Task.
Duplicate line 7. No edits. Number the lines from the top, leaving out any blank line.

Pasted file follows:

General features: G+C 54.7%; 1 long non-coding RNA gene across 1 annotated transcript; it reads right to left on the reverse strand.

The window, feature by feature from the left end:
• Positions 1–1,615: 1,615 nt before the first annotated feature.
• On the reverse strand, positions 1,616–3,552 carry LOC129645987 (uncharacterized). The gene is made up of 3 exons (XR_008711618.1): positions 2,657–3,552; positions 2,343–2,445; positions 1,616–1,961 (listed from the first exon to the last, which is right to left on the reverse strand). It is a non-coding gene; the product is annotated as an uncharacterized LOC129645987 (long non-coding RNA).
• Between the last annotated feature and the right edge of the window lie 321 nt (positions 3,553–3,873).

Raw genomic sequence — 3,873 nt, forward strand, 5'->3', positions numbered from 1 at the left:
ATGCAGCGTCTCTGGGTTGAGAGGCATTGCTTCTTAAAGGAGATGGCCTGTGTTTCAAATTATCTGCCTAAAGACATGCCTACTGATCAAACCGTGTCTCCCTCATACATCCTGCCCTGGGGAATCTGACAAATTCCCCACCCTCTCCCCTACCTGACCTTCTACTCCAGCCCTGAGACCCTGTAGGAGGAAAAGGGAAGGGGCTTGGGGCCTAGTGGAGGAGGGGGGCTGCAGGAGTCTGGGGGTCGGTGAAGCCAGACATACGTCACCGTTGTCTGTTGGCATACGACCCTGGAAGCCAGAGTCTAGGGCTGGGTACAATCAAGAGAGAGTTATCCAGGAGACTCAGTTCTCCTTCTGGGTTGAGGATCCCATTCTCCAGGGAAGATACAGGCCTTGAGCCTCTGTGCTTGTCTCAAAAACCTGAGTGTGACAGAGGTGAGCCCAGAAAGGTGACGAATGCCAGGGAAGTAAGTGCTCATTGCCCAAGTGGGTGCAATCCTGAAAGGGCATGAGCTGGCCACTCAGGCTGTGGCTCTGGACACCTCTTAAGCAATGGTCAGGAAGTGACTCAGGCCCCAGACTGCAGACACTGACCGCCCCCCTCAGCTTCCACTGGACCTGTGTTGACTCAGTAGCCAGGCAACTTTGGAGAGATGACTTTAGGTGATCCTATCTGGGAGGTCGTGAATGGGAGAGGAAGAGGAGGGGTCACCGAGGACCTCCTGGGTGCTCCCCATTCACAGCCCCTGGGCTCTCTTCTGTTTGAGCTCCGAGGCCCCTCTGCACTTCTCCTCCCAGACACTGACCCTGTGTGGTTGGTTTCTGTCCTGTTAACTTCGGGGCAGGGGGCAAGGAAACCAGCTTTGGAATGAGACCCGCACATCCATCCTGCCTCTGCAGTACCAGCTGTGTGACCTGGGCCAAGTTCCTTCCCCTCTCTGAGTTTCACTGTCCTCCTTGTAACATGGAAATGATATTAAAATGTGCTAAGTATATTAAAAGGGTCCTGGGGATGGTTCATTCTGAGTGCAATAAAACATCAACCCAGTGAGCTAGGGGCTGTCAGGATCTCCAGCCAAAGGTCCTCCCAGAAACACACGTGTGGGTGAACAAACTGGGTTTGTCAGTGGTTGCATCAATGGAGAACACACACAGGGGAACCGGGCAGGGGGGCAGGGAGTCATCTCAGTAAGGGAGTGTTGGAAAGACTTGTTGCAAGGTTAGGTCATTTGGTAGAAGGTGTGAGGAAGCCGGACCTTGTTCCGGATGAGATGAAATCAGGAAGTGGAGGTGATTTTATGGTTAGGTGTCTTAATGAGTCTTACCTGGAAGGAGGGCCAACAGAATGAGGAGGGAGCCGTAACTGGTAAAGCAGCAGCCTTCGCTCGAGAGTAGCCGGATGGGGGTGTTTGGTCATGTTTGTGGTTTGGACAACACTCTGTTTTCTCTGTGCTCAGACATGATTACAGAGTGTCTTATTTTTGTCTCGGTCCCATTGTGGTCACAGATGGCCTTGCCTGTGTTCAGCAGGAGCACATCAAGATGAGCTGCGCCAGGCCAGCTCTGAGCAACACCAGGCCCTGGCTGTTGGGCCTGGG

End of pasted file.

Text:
ATGCAGCGTCTCTGGGTTGAGAGGCATTGCTTCTTAAAGGAGATGGCCTGTGTTTCAAATTATCTGCCTAAAGACATGCCTACTGATCAAACCGTGTCTCCCTCATACATCCTGCCCTGGGGAATCTGACAAATTCCCCACCCTCTCCCCTACCTGACCTTCTACTCCAGCCCTGAGACCCTGTAGGAGGAAAAGGGAAGGGGCTTGGGGCCTAGTGGAGGAGGGGGGCTGCAGGAGTCTGGGGGTCGGTGAAGCCAGACATACGTCACCGTTGTCTGTTGGCATACGACCCTGGAAGCCAGAGTCTAGGGCTGGGTACAATCAAGAGAGAGTTATCCAGGAGACTCAGTTCTCCTTCTGGGTTGAGGATCCCATTCTCCAGGGAAGATACAGGCCTTGAGCCTCTGTGCTTGTCTCAAAAACCTGAGTGTGACAGAGGTGAGCCCAGAAAGGTGACGAATGCCAGGGAAGTAAGTGCTCATTGCCCAAGTGGGTGCAATCCTGAAAGGGCATGAGCTGGCCACTCAGGCTGTGGCTCTGGACACCTCTTAAGCAATGGTCAGGAAGTGACTCAGGCCCCAGACTGCAGACACTGACCGCCCCCCTCAGCTTCCACTGGACCTGTGTTGACTCAGTAGCCAGGCAACTTTGGAGAGATGACTTTAGGTGATCCTATCTGGGAGGTCGTGAATGGGAGAGGAAGAGGAGGGGTCACCGAGGACCTCCTGGGTGCTCCCCATTCACAGCCCCTGGGCTCTCTTCTGTTTGAGCTCCGAGGCCCCTCTGCACTTCTCCTCCCAGACACTGACCCTGTGTGGTTGGTTTCTGTCCTGTTAACTTCGGGGCAGGGGGCAAGGAAACCAGCTTTGGAATGAGACCCGCACATCCATCCTGCCTCTGCAGTACCAGCTGTGTGACCTGGGCCAAGTTCCTTCCCCTCTCTGAGTTTCACTGTCCTCCTTGTAACATGGAAATGATATTAAAATGTGCTAAGTATATTAAAAGGGTCCTGGGGATGGTTCATTCTGAGTGCAATAAAACATCAACCCAGTGAGCTAGGGGCTGTCAGGATCTCCAGCCAAAGGTCCTCCCAGAAACACACGTGTGGGTGAACAAACTGGGTTTGTCAGTGGTTGCATCAATGGAGAACACACACAGGGGAACCGGGCAGGGGGGCAGGGAGTCATCTCAGTAAGGGAGTGTTGGAAAGACTTGTTGCAAGGTTAGGTCATTTGGTAGAAGGTGTGAGGAAGCCGGACCTTGTTCCGGATGAGATGAAATCAGGAAGTGGAGGTGATTTTATGGTTAGGTGTCTTAATGAGTCTTACCTGGAAGGAGGGCCAACAGAATGAGGAGGGAGCCGTAACTGGTAAAGCAGCAGCCTTCGCTCGAGAGTAGCCGGATGGGGGTGTTTGGTCATGTTTGTGGTTTGGACAACACTCTGTTTTCTCTGTGCTCAGACATGATTACAGAGTGTCTTATTTTTGTCTCGGTCCCATTGTGGTCACAGATGGCCTTGCCTGTGTTCAGCAGGAGCACATCAAGATGAGCTGCGCCAGGCCAGCTCTGAGCAACACCAGGCCCTGGCTGTTGGGCCTGGG